HOUSTON (Reuters) - A tanker carrying crude oil from Iraqi Kurdistan was cleared by the U.S. Coast Guard to unload its cargo at sea off Texas on Sunday as a State Department official signaled Washington would not intervene to block delivery of the controversial crude.
Coast Guard officials went aboard the tanker United Kalavrvta on Sunday and verified the ship and crew’s ability to safely offload the oil, a Coast Guard spokesman said.
The ship set sail from the Turkish port of Ceyhan in June with a load of crude oil supplied by a new pipeline from the Kurdish oilfields.
Trading sources in Texas, New York, London and Geneva have been unable to identify the buyer of the United Kalavrvta’s cargo. The oil could go to any one of the many refineries located along the U.S. Gulf Coast.
The ship carries approximately 1 million barrels of crude, which would fetch more than $100 million at international prices.
Sale of Kurdish crude oil to a U.S. refinery would infuriate Baghdad, which sees such deals as smuggling, raising questions about Washington’s commitment to preventing oil sales from the autonomous region.
The U.S. government has expressed fears that independent oil sales from Kurdistan could contribute to the breakup of Iraq as the government in Baghdad struggles to contain the ultra-hardline Islamic State, a group of Sunni Islamist insurgents who have captured vast areas of the country.
But it also has grown frustrated with Iraqi Prime Minister Nuri al-Maliki’s handling of the crisis.
The tanker anchored on Saturday night in an area off the port of Galeveston, Texas, where ships too large to transit the Houston Ship Channel offload oil to smaller tankers for delivery to the U.S. mainland.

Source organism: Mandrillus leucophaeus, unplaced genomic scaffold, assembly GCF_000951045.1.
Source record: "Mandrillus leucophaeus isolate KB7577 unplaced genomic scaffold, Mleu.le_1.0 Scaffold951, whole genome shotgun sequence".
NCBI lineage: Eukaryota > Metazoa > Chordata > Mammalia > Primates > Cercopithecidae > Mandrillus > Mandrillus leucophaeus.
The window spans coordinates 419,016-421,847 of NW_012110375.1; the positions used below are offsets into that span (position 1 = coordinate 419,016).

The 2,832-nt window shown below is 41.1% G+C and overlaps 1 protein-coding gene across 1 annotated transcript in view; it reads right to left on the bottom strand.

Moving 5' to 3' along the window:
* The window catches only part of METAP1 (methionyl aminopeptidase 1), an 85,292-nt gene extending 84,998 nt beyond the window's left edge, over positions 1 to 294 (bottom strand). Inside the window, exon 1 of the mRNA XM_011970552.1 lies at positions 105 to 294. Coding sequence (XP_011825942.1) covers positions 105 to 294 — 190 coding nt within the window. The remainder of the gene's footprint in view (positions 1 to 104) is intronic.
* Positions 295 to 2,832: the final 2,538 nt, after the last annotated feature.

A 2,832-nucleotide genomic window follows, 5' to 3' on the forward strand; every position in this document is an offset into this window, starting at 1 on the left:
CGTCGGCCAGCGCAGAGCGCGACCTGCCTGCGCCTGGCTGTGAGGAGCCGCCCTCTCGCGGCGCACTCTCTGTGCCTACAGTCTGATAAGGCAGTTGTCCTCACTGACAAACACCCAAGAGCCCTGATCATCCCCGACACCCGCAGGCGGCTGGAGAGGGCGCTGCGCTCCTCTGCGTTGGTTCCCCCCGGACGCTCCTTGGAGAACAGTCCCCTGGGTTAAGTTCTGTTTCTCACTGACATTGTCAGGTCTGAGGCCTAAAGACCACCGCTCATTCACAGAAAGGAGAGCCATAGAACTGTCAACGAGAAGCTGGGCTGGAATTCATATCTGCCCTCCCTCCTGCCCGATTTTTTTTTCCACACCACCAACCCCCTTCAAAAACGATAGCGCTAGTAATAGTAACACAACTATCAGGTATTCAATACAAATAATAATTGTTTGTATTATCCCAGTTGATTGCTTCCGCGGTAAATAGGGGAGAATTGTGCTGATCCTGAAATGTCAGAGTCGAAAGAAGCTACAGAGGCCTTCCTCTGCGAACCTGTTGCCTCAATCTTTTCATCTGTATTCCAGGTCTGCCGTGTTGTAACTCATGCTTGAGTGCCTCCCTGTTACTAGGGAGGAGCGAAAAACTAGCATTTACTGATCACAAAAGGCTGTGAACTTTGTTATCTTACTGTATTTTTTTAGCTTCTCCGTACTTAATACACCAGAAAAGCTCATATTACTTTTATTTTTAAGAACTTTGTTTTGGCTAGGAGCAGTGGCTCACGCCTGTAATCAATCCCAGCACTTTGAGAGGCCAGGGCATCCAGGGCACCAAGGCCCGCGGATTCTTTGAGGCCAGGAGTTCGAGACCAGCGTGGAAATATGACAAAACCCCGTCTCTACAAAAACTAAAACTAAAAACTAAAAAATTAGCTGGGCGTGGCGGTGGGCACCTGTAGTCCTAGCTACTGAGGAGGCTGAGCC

Throughout Saturday and Sunday, the Coast Guard was in communication with the U.S. National Security Council, and departments of State and Homeland Security, said Petty Officer Andy Kendrick.
To deliver the crude the tanker only had to show it could do so in compliance with Coast Guard regulations, Kendrick said.
“We didn’t have any extra stuff to impose on them,” he said.
Crude offloading could begin as soon as the ship arranges a contract with a company that performs lightering, as the process is called, he said. Lightering, depending the size of the cargo, can take several hours and even days.
Attempts to contact the ship’s owner and the vessel itself were unsuccessful.
A State Department official, speaking on condition of anonymity on Sunday because of the sensitivity of the issue, said officials were well aware the ship’s location and cargo.
“This is a private commercial matter,” the official said. “Our policy has not changed. Iraq’s energy resources belong to all of the Iraqi people. As in many cases involving legal disputes, the United States informs the parties of the dispute and recommends they make their own decision with advice of counsel.”
Washington has pressured companies and governments not to buy crude from the Kurdish Regional Government (KRG), but it has stopped short of banning purchases by U.S. firms.
The KRG has renewed its push for an independent state amid the latest violence roiling Iraq. Its relationship with Baghdad has deteriorated over what it sees as Maliki’s role in stoking the crisis and the long-running dispute over oil sales.
Baghdad has threatened to sue anyone that buys Kurdish oil.
Additional reporting by David Brunnstrom in Washington, David Sheppard in London, editing by David Evans and Cynthia Osterman